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      Oh, I don't know about that.

      It is what it is -- an online entertainment that is provided for free by a company in exchange for that company's right to show you advertising.

      People are all freaked out about the privacy implications - but there's one important, simple, and often-overlooked rule.

      Facebook only knows about you those things that you tell it. You can have a Facebook account and decline to populate it with personal data.

      Also, when it comes to that privacy, Facebook doesn't care who you're sleeping with, what you're posting on blogs, or your family photos -- it only cares whether you like Coke or Pepsi, Burger King or McDonald's, etc.

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        Facebook only knows about you those things that you tell it

        Not really, it knows much more. It can out you even if you don't reveal your sexual orientation in your profile.

        Facebook is creating, as Henry over at Crooked Timber put it, an Internet where everyone knows you're a dog. You could certainly make a case that this isn't necessarily a bad thing, but don't pretend it isn't happening, especially as you force people to join Facebook just to leave a comment here.

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          When I first joined Facebook under an assumed name, I was shocked to see a list of "suggested friends," one of whom I had known only through a discussion board some years back. I didn't even know the person's last name. Facebook did -- and that we had had some internet contact. I'm still started how it "rounds up" people ... yes, that you really have known in this or some other life.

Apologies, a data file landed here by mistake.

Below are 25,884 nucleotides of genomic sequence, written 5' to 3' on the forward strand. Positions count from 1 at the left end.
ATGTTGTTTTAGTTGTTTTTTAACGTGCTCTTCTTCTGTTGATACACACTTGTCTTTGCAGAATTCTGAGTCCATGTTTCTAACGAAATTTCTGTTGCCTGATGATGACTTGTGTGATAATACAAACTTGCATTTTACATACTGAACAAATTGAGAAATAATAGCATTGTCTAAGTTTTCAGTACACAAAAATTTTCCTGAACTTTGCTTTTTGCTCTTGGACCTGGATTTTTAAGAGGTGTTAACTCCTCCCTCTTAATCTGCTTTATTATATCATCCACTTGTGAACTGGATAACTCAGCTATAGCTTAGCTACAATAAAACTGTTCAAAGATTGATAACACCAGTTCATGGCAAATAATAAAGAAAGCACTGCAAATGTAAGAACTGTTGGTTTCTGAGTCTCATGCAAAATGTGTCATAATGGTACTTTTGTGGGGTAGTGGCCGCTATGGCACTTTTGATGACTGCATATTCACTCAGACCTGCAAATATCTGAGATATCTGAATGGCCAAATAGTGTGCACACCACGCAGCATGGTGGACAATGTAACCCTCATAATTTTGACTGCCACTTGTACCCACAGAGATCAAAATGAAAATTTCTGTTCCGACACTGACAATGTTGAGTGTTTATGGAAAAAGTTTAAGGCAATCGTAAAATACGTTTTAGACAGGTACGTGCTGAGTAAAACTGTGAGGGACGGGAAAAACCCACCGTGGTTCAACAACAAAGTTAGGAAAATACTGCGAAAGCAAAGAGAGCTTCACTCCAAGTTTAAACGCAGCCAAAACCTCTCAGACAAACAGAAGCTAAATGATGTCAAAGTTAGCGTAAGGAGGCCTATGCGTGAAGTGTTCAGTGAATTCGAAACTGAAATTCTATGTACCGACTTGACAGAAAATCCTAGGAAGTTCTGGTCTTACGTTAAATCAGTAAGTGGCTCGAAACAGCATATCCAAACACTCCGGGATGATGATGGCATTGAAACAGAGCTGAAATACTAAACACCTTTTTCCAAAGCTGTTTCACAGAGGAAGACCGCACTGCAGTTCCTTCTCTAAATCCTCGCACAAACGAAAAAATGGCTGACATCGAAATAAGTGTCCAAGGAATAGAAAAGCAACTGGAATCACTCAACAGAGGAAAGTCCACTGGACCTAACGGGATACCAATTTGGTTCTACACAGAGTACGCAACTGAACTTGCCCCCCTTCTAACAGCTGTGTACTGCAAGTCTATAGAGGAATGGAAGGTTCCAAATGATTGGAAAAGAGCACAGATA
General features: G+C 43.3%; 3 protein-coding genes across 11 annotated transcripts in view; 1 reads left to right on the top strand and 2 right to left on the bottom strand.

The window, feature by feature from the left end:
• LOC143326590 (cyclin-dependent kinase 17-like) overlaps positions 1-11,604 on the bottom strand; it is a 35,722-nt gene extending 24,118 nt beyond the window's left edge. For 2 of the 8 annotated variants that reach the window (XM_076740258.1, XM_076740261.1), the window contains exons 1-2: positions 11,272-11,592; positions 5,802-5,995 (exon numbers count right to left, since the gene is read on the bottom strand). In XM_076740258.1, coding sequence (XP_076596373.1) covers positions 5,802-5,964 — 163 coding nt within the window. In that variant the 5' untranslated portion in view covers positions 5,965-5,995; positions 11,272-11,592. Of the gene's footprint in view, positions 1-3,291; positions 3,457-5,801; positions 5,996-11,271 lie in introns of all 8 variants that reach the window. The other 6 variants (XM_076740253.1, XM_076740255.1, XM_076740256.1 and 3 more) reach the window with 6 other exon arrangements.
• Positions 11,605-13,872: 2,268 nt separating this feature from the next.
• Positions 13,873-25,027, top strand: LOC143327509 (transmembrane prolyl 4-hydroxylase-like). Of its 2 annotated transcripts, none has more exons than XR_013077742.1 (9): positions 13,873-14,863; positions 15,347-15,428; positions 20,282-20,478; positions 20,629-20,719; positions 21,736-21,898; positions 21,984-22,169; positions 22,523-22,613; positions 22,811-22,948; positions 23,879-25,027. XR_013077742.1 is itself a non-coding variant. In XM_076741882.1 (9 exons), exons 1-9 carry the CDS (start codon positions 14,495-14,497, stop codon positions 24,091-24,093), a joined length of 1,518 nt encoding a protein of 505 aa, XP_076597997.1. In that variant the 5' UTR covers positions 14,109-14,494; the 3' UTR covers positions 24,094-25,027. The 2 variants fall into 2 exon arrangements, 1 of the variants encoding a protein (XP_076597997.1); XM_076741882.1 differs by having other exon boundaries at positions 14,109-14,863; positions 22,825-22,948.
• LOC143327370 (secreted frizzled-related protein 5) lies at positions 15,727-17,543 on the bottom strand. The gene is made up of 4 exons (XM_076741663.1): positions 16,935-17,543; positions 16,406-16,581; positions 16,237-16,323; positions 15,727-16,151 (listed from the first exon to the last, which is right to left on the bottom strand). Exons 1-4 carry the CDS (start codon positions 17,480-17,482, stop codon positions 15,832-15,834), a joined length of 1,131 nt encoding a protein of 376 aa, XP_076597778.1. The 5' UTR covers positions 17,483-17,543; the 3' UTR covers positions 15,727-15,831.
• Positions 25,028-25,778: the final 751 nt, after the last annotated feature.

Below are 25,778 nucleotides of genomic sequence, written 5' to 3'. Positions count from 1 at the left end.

Computer whizzes always have told me there is no privacy on the web other than slipping in with the sheer blinding numbers.

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          "Not really, it knows much more. It can out you even if you don't reveal your sexual orientation in your profile."

          No, that's ridiculous.

          First of all, that study is predicated on the "interested in" factoid. You tell Facebook that you're a man interested in men, and you've told Facebook your sexual orientation.

          Furthermore, that article says that Facebook's "ad-targeting program has the potential to out gay men to advertisers". Wrong again. While an advertiser can target people based on certain profile data, the advertiser doesn't get the names. (Now, if you click on the ad for a gay bar and sign up for their e-newsletter, well, Facebook didn't out you -- you did.)

          Again, if you don't tell Facebook something, it doesn't know it. It's not freaking magic.

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            I think you're wrong. I think Facebook has access to many if not all (and I'm not sure about that) things you do on the world wide web. It definitely has access to far more than you tell it or access from its site.